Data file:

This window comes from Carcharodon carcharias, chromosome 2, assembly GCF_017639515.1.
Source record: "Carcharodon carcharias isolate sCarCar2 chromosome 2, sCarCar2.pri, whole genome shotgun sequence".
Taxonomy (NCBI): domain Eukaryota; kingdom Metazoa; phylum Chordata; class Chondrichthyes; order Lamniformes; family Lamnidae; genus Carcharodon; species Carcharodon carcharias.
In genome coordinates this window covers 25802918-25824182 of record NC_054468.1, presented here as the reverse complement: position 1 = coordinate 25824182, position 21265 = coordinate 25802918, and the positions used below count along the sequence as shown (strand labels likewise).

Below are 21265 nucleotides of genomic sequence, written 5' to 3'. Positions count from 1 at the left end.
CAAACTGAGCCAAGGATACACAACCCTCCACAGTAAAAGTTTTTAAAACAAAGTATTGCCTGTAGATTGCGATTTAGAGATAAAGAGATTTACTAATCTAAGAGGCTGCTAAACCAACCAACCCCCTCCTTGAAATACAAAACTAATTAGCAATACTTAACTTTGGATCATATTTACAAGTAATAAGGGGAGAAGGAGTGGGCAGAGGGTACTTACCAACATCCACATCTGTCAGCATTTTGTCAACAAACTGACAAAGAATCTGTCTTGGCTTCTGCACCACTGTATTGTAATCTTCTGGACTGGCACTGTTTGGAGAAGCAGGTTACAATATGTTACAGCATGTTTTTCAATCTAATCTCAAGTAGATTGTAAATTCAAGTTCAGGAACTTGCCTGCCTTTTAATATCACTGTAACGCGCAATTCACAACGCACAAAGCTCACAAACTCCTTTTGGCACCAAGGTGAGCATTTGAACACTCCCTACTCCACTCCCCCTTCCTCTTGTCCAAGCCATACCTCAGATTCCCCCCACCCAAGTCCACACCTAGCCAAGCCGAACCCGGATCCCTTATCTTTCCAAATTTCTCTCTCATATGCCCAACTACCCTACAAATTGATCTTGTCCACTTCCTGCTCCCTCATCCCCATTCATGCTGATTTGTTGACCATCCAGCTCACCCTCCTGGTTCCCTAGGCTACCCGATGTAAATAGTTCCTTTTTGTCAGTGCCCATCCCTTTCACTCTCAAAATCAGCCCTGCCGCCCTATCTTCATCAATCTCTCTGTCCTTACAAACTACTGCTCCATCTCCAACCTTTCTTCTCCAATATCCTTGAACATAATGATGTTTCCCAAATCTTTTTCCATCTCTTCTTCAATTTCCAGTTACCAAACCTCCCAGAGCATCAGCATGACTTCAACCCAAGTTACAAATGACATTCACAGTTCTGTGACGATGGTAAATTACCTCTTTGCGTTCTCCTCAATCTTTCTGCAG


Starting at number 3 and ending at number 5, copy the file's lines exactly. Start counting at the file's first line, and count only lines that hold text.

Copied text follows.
Taxonomy (NCBI): domain Eukaryota; kingdom Metazoa; phylum Chordata; class Chondrichthyes; order Lamniformes; family Lamnidae; genus Carcharodon; species Carcharodon carcharias.
In genome coordinates this window covers 25802918-25824182 of record NC_054468.1, presented here as the reverse complement: position 1 = coordinate 25824182, position 21265 = coordinate 25802918, and the positions used below count along the sequence as shown (strand labels likewise).

Below are 21265 nucleotides of genomic sequence, written 5' to 3'. Positions count from 1 at the left end.